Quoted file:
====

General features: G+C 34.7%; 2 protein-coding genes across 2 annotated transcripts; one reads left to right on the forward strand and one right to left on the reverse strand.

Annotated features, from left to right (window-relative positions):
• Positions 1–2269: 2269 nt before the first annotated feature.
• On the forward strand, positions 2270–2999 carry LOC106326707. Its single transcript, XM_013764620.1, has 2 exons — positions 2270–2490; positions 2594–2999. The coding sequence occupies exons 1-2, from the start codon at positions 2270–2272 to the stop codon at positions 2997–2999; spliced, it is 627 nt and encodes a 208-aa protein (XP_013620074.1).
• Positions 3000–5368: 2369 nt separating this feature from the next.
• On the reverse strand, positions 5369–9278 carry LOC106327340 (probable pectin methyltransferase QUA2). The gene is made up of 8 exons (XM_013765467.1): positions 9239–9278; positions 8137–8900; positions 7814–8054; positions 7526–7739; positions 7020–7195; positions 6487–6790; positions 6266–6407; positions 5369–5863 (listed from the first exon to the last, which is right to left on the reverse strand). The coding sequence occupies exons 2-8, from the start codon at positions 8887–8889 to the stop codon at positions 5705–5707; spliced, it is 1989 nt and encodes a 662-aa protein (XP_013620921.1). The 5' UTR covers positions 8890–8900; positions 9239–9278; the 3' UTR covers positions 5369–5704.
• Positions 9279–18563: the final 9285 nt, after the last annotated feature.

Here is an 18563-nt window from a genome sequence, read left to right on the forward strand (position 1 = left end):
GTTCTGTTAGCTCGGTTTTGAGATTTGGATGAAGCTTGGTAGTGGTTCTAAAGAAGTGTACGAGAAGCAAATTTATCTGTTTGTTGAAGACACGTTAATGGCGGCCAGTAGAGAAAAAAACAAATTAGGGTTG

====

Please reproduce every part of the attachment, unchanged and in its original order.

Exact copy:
General features: G+C 34.7%; 2 protein-coding genes across 2 annotated transcripts; one reads left to right on the forward strand and one right to left on the reverse strand.

Annotated features, from left to right (window-relative positions):
• Positions 1–2269: 2269 nt before the first annotated feature.
• On the forward strand, positions 2270–2999 carry LOC106326707. Its single transcript, XM_013764620.1, has 2 exons — positions 2270–2490; positions 2594–2999. The coding sequence occupies exons 1-2, from the start codon at positions 2270–2272 to the stop codon at positions 2997–2999; spliced, it is 627 nt and encodes a 208-aa protein (XP_013620074.1).
• Positions 3000–5368: 2369 nt separating this feature from the next.
• On the reverse strand, positions 5369–9278 carry LOC106327340 (probable pectin methyltransferase QUA2). The gene is made up of 8 exons (XM_013765467.1): positions 9239–9278; positions 8137–8900; positions 7814–8054; positions 7526–7739; positions 7020–7195; positions 6487–6790; positions 6266–6407; positions 5369–5863 (listed from the first exon to the last, which is right to left on the reverse strand). The coding sequence occupies exons 2-8, from the start codon at positions 8887–8889 to the stop codon at positions 5705–5707; spliced, it is 1989 nt and encodes a 662-aa protein (XP_013620921.1). The 5' UTR covers positions 8890–8900; positions 9239–9278; the 3' UTR covers positions 5369–5704.
• Positions 9279–18563: the final 9285 nt, after the last annotated feature.

Here is an 18563-nt window from a genome sequence, read left to right on the forward strand (position 1 = left end):
GTTCTGTTAGCTCGGTTTTGAGATTTGGATGAAGCTTGGTAGTGGTTCTAAAGAAGTGTACGAGAAGCAAATTTATCTGTTTGTTGAAGACACGTTAATGGCGGCCAGTAGAGAAAAAAACAAATTAGGGTTG